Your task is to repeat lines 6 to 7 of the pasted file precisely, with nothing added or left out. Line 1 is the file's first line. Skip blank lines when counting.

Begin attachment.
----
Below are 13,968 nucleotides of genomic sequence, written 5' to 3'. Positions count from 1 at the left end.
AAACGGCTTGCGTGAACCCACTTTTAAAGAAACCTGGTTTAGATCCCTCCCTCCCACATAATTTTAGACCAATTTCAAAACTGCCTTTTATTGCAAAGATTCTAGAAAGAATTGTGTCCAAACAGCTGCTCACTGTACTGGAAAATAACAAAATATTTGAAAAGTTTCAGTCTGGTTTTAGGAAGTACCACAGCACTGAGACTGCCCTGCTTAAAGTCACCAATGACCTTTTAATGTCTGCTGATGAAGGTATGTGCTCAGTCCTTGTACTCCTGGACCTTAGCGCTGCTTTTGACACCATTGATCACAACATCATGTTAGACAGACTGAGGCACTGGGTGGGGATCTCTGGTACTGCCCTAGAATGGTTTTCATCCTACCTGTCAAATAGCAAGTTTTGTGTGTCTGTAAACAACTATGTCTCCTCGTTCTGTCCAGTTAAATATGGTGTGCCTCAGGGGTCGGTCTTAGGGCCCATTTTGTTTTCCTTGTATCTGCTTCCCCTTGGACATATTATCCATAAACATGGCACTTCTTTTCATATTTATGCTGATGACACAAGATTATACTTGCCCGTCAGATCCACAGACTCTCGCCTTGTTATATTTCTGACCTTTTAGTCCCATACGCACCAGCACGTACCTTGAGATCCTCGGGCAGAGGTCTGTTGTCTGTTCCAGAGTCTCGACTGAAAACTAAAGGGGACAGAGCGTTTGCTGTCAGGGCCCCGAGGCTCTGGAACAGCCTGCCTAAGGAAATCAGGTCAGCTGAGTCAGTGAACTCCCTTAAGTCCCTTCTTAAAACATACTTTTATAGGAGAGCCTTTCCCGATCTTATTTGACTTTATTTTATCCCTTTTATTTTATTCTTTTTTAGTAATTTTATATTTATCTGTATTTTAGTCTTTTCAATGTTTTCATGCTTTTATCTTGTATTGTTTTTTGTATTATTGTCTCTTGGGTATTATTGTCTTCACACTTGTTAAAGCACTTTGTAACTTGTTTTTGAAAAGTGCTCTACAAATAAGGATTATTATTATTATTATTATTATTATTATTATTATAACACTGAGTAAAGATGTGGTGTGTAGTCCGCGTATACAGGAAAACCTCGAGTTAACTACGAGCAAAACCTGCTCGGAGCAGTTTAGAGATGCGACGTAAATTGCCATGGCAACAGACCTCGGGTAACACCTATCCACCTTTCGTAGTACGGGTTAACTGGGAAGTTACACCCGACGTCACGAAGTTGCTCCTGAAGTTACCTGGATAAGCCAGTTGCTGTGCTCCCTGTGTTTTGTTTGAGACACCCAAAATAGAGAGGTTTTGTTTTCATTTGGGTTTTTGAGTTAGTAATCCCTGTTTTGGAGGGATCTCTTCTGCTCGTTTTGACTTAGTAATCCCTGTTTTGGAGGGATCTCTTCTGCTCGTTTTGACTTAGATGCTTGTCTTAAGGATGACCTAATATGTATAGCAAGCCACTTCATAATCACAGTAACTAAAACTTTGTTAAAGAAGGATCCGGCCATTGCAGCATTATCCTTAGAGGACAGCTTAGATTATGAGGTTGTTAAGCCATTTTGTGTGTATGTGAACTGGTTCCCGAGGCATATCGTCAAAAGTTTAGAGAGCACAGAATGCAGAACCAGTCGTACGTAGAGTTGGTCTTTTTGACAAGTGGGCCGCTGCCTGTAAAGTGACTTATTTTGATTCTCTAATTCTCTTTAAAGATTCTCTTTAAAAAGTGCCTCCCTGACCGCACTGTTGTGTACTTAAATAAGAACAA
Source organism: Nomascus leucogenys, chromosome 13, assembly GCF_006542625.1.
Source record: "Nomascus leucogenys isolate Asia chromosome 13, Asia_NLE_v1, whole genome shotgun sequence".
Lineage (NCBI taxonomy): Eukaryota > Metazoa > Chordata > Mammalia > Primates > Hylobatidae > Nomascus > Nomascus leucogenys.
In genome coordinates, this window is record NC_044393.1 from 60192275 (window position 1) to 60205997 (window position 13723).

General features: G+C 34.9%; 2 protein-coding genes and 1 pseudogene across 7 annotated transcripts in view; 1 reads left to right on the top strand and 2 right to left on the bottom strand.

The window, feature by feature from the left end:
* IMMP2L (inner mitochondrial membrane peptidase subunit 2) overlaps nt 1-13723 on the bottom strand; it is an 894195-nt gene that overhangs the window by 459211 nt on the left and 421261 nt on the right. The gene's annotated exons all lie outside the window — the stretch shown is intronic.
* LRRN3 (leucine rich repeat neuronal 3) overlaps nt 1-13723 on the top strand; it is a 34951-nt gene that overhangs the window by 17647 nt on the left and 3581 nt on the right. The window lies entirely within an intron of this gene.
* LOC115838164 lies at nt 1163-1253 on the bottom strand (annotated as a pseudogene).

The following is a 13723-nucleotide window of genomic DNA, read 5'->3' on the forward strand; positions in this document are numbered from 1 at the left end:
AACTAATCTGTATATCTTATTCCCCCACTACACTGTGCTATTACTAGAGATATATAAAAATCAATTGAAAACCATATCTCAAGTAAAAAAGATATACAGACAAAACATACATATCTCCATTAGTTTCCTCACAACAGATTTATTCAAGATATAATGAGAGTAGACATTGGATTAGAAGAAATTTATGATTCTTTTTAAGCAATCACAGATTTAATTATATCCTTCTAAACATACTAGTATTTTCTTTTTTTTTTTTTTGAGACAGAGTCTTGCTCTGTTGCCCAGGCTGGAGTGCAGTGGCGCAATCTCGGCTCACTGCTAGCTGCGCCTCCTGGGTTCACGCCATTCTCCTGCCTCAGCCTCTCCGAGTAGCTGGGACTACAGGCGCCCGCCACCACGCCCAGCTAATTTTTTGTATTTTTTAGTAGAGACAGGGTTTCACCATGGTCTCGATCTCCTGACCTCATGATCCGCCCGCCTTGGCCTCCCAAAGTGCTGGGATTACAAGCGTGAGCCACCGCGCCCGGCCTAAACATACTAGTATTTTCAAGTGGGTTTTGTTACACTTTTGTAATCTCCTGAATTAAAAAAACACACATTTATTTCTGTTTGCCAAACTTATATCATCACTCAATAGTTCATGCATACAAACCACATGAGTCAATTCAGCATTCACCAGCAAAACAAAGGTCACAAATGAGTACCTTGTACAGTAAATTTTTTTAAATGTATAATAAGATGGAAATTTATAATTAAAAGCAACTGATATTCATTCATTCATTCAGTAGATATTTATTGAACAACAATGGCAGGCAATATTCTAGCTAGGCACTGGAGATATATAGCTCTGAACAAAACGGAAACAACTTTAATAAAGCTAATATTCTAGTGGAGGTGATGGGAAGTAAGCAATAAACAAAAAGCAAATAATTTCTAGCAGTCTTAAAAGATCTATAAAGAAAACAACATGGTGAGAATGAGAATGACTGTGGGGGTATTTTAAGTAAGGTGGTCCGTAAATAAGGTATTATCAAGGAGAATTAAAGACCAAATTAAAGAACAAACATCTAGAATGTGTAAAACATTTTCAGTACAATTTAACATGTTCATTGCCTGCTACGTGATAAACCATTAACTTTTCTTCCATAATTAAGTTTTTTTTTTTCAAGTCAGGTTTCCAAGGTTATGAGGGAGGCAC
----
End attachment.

In genome coordinates, this window is record NC_044393.1 from 60192275 (window position 1) to 60205997 (window position 13723).

General features: G+C 34.9%; 2 protein-coding genes and 1 pseudogene across 7 annotated transcripts in view; 1 reads left to right on the top strand and 2 right to left on the bottom strand.